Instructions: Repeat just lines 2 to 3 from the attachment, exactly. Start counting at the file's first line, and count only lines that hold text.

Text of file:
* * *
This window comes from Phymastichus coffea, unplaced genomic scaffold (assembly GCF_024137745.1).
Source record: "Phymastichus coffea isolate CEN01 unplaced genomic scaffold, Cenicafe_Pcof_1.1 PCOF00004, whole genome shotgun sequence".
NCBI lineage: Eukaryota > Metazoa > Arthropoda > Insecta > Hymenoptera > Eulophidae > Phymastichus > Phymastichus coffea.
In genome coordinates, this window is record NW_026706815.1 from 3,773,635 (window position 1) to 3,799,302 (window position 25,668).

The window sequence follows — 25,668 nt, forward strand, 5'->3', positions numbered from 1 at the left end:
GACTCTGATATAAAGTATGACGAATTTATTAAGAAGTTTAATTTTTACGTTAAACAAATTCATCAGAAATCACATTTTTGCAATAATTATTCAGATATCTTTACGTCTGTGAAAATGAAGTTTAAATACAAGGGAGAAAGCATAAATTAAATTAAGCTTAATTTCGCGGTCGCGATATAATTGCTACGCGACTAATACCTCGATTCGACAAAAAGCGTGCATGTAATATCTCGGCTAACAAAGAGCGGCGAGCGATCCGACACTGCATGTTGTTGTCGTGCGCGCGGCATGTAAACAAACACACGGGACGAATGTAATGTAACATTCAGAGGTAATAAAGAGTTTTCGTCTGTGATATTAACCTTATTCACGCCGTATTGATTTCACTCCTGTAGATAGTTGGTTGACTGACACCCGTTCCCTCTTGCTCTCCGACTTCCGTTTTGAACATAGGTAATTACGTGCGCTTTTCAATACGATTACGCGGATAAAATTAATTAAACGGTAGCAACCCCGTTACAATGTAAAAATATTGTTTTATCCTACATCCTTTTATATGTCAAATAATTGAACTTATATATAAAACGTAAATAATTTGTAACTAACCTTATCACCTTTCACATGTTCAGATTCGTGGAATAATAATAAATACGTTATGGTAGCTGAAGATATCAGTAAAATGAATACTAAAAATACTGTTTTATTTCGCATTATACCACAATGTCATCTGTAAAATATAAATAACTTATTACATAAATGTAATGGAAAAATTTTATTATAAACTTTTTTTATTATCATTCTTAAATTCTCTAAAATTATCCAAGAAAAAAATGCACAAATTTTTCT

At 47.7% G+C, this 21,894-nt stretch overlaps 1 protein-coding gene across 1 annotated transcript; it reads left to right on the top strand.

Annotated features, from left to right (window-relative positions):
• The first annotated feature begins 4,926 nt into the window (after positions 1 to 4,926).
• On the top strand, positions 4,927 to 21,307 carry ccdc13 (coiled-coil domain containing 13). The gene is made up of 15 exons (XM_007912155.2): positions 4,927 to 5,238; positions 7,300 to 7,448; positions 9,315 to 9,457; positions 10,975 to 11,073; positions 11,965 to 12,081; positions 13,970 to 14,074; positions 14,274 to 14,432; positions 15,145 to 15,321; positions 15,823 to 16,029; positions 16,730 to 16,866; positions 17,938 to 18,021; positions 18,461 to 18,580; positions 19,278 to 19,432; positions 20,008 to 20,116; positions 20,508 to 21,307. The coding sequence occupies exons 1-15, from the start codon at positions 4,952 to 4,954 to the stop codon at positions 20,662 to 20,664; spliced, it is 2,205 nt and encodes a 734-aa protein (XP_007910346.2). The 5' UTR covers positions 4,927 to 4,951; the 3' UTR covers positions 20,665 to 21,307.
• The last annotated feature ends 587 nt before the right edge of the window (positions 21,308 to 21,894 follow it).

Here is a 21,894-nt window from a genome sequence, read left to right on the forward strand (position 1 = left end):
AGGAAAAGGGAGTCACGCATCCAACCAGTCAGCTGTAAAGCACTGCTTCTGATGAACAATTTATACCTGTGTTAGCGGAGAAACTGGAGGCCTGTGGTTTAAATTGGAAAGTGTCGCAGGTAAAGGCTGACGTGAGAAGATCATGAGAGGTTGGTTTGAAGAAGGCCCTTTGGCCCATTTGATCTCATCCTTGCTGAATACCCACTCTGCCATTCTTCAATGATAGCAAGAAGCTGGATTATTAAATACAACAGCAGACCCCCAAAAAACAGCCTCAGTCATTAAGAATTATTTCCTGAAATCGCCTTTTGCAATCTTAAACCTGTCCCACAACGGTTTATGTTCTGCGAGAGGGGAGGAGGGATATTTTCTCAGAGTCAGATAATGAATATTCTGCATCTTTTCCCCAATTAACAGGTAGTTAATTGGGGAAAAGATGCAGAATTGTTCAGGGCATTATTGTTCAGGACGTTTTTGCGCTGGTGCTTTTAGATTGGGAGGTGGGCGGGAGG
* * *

Source record: "Phymastichus coffea isolate CEN01 unplaced genomic scaffold, Cenicafe_Pcof_1.1 PCOF00004, whole genome shotgun sequence".
NCBI lineage: Eukaryota > Metazoa > Arthropoda > Insecta > Hymenoptera > Eulophidae > Phymastichus > Phymastichus coffea.